"Haters" by David Moody is something of a World War III novel. It starts with a number of people going "crazy" and murdering other people. As the novel progresses, more and more people become "crazy" and the rest of the population begins to call them haters. The term haters comes from the fact that the "crazy" people seem to be overcome with uncontrollable rage. This rage takes them so suddenly that everyone begins to fear that they, or their loved ones, will become haters at any moment and begin killing people. By the end of the novel, the world's human population is separated into two parts, the haters and everyone else. However, it is hard to tell who is really hateful and who is not. All hell, and war, has broken loose and neither side will give up until the enemy is obliterated. The cause of the "hate" is never made entirely clear. However, it is made clear that the entire fiasco is caused by fear more than hate.
Fear of the haters
Most of the first instances of fear you see in David Moody's novel involve fear of the haters. Normal people begin seeing other people commit horrific deeds, unexpectedly and with increasing frequency. People naturally become afraid of the haters. They also fear becoming a hater or having a family member become a hater. People become so fearful that they begin to behave like haters, except the violence they commit is against haters. If it were not for the fact that haters can somehow recognize each other, the line between who was a hater and who was "normal" would have become invisible by the end of the novel.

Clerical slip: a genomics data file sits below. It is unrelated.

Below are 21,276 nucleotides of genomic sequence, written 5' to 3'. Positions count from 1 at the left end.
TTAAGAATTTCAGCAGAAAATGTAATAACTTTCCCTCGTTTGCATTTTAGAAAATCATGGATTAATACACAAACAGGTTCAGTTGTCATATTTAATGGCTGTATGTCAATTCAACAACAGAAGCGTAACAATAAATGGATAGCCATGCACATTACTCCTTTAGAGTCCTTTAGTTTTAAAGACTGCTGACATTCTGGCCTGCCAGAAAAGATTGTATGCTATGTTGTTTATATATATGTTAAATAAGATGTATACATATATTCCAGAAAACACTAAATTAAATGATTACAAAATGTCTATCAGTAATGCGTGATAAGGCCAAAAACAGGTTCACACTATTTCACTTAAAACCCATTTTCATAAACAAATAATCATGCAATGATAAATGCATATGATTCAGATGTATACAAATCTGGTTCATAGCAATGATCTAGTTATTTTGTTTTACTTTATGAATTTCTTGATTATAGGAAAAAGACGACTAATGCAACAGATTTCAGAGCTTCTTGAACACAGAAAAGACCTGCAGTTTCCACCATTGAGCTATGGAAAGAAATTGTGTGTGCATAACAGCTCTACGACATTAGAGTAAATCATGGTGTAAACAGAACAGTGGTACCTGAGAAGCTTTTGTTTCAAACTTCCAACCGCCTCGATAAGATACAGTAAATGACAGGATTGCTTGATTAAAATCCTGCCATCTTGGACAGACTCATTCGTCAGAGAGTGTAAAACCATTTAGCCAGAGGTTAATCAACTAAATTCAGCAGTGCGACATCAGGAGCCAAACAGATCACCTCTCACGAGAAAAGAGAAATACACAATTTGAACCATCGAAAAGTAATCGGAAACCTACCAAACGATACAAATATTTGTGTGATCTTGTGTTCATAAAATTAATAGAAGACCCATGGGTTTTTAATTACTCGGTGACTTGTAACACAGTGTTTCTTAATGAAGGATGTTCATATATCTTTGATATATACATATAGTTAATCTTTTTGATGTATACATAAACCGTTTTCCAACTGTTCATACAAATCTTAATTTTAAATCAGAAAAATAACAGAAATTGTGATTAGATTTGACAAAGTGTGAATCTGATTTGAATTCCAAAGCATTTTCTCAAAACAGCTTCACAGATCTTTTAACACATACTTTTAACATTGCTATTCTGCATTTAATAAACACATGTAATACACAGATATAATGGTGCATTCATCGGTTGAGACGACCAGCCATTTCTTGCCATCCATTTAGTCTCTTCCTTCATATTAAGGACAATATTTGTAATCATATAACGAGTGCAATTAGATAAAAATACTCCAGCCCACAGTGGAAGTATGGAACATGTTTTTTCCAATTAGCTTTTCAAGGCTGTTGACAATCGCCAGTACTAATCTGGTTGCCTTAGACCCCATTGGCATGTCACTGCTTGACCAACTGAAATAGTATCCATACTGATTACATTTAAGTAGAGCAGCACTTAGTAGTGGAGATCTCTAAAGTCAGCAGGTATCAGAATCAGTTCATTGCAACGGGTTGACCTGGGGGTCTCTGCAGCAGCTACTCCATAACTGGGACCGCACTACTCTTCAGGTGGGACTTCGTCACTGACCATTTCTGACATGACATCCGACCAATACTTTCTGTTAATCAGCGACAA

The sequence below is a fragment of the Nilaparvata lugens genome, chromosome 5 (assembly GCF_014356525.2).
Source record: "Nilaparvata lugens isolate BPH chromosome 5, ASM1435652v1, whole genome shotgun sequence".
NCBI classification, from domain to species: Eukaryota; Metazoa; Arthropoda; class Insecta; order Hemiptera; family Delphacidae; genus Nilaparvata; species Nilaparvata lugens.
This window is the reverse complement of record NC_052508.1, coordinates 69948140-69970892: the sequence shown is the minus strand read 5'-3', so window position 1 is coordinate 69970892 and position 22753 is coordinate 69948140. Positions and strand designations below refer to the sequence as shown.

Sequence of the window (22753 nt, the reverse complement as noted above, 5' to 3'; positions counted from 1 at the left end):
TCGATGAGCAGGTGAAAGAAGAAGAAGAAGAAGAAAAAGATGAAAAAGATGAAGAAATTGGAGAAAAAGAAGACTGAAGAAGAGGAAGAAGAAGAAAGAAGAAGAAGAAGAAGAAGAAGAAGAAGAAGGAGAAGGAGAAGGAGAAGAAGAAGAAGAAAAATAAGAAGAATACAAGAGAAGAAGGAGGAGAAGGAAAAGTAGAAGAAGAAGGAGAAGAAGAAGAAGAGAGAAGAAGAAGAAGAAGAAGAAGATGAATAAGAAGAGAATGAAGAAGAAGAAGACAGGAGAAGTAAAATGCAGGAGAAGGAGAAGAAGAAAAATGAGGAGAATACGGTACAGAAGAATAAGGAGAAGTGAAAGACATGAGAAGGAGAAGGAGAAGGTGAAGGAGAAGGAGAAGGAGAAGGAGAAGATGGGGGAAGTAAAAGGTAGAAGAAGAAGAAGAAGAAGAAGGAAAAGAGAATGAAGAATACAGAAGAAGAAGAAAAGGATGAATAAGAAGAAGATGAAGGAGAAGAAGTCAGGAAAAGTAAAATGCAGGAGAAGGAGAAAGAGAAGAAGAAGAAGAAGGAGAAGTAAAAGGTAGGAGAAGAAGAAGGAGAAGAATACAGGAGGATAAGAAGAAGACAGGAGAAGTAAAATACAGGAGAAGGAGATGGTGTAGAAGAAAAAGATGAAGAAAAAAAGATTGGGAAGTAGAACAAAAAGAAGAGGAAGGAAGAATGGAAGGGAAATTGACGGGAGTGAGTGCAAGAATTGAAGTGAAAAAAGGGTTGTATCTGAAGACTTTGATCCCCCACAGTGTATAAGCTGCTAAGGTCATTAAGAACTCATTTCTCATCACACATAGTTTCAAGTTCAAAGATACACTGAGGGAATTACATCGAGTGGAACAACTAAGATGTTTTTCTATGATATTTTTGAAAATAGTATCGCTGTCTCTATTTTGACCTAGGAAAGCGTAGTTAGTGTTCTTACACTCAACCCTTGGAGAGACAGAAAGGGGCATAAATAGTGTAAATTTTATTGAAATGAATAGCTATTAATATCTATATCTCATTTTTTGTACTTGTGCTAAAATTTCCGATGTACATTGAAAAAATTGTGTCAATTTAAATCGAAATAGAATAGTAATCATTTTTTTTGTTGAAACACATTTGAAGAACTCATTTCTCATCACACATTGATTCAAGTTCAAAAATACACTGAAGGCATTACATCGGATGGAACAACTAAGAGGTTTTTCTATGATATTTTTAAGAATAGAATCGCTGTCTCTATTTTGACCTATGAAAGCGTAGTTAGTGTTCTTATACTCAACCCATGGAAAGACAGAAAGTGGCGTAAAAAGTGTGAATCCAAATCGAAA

Another aspect of the fear of haters is the unknown. People are afraid that the problem is contagious. They fear they are being attacked by a biological weapon. Not knowing what is causing all of the murders is clearly making people even more fearful. However, by the end of the novel, it no longer matters what caused the chaos.
The "normal" people in David Moody's novel describe the haters as being filled with hate, hence the name. However, as the story unfolds, readers begin to see that they are not driven by hate, but by fear. Something triggers inside of them (this happens very quickly) that causes them to perceive everyone around them as a threat. When they commit murder, they are literally overcome with fear. In fact, they begin to think of everyone else as hateful and themselves as acting in self-defense.
"Haters" do not cause other haters to be fearful. This is how the whole epidemic gets out of control. The haters band together and begin fighting the "normal" people in groups. Both sides feel threatened enough to wage war on each other.
"Haters" by David Moody gives us a look at how fear and anger can manifest in similar ways, in this case, violence. Moody exempts no one from this fear-driven violence in his novel. Children become haters. Lovers kill their spouses. Strangers randomly attack one another. It is literally a free-for-all of negative feelings. Oddly, the hate in "Haters" only comes out in the end, when both sides realize that they cannot coexist.